A woman takes a selfie with a man outside.
Who do you want to be and what do you want to do in the future? Make a plan to get there. (For Spectrum Health Beat)

Patients often come to me with several issues and questions, but sometimes it’s just one thing. There’s that one complaint that really needs to be addressed.

One of my patients, who I’ll call Jill, came to see me with her one thing: “I just don’t feel like myself.”

Jill was going through menopause, and she felt like she was turning into a different person—one she didn’t particularly like. She asked me to help her achieve the goal of feeling like herself again.

Fortunately, I had some answers that I was confident would help her feel better.

We started by talking about Jill’s Picture of Self and how we could use it to set some goals. I explained that her Picture of Self is her health goal—how she wants to be at a certain age or how she sees herself at a certain event in the future, such as her child’s graduation or her own retirement.

Picture of Self is an important component of menopause treatment, and each woman’s picture is unique.

One patient may struggle with the inevitable gray hair and wrinkles that come with age, while another person may become more annoyed with her mood changes and fluctuating hormones.

For Jill, it was that feeling of not acting like her usual self.

As a menopause practitioner, I have learned that goal setting is one of the most important things we can do to help us maneuver through menopause.

In order to set these goals, there are three essential questions you must first ask yourself:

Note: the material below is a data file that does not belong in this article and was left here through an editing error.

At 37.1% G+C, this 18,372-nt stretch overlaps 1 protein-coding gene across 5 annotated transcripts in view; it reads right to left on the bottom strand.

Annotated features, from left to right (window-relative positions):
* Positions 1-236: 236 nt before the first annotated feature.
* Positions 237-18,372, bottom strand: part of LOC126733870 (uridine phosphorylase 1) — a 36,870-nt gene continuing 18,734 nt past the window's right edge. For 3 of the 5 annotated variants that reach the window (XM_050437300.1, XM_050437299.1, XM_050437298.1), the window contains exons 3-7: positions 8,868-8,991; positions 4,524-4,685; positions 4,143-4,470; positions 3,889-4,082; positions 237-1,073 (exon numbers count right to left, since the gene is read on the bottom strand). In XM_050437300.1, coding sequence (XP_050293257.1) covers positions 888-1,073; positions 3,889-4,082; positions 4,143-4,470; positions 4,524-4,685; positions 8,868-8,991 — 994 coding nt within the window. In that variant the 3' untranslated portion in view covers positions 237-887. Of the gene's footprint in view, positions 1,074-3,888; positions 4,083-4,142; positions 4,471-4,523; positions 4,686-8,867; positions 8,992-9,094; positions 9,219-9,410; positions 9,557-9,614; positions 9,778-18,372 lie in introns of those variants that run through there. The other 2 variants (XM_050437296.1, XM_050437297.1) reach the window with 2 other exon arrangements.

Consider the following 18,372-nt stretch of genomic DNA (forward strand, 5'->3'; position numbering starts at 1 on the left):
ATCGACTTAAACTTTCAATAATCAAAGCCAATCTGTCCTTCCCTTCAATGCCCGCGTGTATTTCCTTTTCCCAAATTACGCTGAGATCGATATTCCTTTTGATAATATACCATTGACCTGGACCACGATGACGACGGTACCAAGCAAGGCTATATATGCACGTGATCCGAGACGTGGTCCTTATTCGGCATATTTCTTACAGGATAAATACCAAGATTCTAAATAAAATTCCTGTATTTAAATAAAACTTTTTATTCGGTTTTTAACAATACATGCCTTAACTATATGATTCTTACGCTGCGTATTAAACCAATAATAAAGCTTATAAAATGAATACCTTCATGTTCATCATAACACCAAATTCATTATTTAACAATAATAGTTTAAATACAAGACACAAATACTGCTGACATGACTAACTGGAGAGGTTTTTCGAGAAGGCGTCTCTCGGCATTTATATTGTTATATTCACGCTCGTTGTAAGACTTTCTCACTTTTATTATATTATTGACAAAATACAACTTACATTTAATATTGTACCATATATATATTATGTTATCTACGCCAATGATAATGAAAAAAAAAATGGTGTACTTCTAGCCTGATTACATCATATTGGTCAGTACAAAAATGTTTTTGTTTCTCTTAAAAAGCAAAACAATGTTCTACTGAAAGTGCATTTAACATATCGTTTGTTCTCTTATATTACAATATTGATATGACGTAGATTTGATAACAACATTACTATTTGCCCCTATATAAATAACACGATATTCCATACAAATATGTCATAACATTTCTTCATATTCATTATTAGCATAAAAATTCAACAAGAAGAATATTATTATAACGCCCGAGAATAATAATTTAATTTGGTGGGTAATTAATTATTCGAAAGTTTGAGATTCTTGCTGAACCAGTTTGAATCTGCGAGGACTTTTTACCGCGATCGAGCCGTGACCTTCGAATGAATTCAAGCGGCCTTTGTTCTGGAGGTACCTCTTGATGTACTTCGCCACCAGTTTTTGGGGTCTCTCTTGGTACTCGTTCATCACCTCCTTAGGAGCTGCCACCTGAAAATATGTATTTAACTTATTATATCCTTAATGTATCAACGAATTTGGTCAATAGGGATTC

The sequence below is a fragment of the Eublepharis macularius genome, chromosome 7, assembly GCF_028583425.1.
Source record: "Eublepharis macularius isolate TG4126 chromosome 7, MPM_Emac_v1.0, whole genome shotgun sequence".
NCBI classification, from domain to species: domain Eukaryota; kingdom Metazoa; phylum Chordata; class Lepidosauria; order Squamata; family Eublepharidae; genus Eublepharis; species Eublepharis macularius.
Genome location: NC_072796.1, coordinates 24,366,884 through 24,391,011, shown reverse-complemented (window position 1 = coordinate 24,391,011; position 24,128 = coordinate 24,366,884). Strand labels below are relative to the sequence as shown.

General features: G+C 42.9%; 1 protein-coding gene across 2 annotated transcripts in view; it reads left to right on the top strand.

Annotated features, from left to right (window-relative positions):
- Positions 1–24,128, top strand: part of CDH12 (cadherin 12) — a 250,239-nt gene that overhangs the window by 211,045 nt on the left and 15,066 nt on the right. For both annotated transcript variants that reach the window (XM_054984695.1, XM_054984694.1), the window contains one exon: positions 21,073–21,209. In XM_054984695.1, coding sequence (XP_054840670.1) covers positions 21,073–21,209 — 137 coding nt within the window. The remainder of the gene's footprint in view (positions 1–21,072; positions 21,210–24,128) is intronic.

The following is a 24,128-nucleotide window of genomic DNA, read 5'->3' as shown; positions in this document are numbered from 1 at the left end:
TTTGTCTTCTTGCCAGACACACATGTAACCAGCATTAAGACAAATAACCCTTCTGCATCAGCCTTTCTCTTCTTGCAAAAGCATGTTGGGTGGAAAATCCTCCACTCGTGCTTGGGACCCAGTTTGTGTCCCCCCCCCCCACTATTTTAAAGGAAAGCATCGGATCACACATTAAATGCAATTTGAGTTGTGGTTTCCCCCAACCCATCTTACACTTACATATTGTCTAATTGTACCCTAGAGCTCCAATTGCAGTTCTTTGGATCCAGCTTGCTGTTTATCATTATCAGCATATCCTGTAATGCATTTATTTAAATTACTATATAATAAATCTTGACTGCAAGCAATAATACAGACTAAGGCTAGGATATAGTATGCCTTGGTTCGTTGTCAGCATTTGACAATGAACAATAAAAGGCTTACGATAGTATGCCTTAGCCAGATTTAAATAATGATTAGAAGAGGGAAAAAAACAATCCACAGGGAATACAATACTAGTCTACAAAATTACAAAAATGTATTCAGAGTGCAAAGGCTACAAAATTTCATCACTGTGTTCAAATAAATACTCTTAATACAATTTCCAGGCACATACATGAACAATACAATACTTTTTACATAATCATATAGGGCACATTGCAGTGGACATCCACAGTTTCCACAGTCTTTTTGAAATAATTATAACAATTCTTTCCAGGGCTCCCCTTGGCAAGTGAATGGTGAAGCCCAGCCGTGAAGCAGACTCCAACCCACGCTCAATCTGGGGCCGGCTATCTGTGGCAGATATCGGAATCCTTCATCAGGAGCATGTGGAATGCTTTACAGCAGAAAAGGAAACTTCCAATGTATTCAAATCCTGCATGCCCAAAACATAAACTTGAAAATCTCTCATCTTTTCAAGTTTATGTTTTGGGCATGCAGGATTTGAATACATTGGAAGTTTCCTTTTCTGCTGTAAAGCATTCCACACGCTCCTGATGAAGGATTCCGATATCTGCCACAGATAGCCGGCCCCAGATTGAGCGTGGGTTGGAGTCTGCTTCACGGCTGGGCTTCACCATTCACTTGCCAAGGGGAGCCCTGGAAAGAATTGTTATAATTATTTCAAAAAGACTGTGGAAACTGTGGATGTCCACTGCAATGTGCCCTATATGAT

1. What is my Picture of Self now?
  2. What do I want my picture to be next month, next year?
  3. What do I want my picture to be five years from now?

By answering these questions, we can set individualized and incremental goals that can help us attain our final goals.

If you know what you’re working toward, you will stay focused on the outcome instead of finding excuses not to succeed. You can adjust your goals over time if you need to, especially if your Picture of Self changes for any reason. But setting small, measurable goals in the beginning will make your progress tangible and allow you to celebrate each success along the way.

For some women, working toward their picture may not mean becoming someone new. Instead, it may mean returning to the person they were before starting the menopause transition.

As Jill moves forward with her individualized plan to become the person that her family once again recognizes as their wife, mother, daughter and sister, she will keep her Picture of Self in focus.